NAIROBI, KENYA — A ship carrying 23,000 tonnes of wheat from Ukraine to the Horn of Africa docked Aug. 30, the first to make the journey since Russia’s Feb. 24 invasion to a poverty-stricken region of the world where millions are suffering from hunger, Reuters reported, citing the United Nations.
The ship, Brave Commander, soon will be followed by another carrying 7,000 tonnes of grain. The total shipment will be unloaded in Djibouti, a country in East Africa, and transported to Ethiopia, where it will be able to help feed 1.5 million people for a month.
This grain barely begins to alleviate the needs of East Africa, where the UN World Food Programme (WFP) said extreme weather, surging food prices and regional conflicts mean 82 million people need food aid across nine countries: Burundi, Djiouti, Ethiopia, Kenya, Rwanda, Somalia, South Sudan, Sudan and Uganda.
The WFP, which said it is working on multiple ships, said this first shipment of grain will be taken overland to northern Ethiopia, where millions of people have been displaced by the country’s Tigray conflict, which has flared up again. None of the grain will be sold commercially, meaning it will not lower food prices for ordinary Ethiopians.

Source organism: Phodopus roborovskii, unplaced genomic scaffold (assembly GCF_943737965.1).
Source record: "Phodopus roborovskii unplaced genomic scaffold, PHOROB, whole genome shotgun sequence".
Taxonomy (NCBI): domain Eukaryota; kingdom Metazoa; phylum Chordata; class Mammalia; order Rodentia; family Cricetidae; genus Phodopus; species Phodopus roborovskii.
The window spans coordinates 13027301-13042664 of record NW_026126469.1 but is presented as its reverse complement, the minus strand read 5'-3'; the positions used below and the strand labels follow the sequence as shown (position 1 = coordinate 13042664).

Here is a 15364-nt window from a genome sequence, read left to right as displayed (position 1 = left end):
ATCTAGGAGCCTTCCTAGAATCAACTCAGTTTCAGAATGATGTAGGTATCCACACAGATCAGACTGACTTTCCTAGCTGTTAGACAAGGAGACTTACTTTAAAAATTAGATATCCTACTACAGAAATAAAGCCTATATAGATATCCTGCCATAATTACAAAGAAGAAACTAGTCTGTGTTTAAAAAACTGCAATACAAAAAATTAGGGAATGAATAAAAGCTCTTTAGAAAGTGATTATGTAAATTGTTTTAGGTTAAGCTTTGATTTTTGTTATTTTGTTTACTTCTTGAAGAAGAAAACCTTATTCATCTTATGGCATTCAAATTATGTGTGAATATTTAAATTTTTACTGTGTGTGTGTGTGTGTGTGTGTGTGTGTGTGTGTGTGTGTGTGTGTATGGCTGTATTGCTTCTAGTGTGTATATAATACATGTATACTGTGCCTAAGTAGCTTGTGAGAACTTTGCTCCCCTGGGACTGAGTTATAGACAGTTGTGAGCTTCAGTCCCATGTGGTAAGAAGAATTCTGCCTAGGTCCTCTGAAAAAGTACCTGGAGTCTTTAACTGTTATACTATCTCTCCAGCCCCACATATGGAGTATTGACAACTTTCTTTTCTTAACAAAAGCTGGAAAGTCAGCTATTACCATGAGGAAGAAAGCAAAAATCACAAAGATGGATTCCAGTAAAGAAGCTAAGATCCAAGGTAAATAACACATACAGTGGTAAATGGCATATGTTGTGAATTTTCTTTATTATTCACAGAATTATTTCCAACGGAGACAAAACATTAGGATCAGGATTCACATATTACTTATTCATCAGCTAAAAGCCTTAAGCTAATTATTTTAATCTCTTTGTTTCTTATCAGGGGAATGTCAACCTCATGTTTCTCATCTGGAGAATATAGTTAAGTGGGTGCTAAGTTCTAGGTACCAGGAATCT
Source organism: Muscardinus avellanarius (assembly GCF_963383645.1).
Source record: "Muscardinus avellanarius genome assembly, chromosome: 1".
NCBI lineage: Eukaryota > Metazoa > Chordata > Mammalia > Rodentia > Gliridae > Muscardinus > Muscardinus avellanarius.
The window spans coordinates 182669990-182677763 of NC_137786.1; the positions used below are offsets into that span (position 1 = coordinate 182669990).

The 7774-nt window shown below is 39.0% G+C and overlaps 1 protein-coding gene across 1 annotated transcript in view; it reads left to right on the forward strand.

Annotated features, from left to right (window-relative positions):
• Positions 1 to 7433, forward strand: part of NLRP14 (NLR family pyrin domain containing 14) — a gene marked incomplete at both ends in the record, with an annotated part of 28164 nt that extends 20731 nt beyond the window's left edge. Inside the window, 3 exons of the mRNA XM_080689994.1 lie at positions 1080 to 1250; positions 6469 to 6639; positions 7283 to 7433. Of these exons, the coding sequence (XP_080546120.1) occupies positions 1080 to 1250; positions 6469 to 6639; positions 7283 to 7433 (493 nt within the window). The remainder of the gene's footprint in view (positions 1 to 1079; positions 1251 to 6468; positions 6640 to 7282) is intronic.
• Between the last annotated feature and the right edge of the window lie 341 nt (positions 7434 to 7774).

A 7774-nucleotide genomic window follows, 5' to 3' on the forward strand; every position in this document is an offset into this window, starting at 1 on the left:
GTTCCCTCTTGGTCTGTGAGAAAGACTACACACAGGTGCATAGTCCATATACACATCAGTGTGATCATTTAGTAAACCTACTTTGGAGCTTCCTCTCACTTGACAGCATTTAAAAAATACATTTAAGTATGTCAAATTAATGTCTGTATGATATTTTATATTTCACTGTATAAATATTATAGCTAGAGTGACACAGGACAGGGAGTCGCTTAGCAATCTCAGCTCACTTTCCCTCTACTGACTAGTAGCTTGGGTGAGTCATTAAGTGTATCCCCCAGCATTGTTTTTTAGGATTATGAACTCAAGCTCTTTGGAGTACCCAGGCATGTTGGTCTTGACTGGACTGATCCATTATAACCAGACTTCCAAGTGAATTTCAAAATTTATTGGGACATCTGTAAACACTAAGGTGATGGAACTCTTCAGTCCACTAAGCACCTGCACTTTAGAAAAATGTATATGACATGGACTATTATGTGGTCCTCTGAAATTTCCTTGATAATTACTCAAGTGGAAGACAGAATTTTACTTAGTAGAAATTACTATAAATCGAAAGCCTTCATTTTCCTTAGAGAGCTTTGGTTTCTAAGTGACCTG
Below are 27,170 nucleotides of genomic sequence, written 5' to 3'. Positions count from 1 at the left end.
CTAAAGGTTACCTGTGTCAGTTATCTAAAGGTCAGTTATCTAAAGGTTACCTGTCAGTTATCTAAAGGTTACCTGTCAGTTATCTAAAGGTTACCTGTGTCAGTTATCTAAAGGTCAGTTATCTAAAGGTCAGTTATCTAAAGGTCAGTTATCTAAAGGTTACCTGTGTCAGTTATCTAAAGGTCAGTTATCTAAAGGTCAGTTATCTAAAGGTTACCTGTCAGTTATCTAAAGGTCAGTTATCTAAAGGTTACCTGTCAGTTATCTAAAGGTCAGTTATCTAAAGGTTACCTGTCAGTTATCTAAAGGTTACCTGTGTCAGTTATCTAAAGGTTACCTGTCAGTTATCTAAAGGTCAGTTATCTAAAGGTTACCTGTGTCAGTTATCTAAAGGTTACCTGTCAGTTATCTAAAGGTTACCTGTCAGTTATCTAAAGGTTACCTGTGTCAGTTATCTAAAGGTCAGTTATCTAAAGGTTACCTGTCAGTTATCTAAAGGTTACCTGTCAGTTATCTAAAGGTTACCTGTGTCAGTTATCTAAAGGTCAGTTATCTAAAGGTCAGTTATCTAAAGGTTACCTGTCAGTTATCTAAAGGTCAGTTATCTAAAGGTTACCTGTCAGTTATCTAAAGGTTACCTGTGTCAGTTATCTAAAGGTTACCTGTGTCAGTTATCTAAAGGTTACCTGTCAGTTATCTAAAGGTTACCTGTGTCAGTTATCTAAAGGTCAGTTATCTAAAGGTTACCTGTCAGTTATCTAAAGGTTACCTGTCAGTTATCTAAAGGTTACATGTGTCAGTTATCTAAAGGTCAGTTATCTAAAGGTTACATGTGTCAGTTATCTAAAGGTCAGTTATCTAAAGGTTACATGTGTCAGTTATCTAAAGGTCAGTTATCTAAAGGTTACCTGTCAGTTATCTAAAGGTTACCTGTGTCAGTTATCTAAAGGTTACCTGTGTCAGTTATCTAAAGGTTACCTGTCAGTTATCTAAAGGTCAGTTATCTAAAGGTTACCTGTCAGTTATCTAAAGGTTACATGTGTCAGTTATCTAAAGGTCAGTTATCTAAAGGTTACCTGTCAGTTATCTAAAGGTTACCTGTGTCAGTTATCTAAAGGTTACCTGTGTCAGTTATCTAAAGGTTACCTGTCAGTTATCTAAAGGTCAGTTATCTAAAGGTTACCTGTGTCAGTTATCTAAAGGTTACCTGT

Russia and Ukraine usually supply 90% of wheat imported in East Africa. The Russia-Ukraine conflict sent fertilizer and food prices soaring as Russia blockaded Ukrainian ports. Energy prices also have surged following Western sanctions on Russia, a major energy exporter.
Last month, the United Nations and Turkey brokered a deal between Moscow and Kyiv to unblock three Black Sea ports, making it possible to send hundreds of thousands of tonnes of Ukrainian grain to buyers.
While earlier shipments mostly went to fulfill contracts in other parts of the world such as Europe, Ukraine is strengthening the humanitarian part of the grain initiative, officials said. On Aug. 30, a ship carrying 37,500 tonnes of wheat departed for Yemen, where 16 million people are hungry.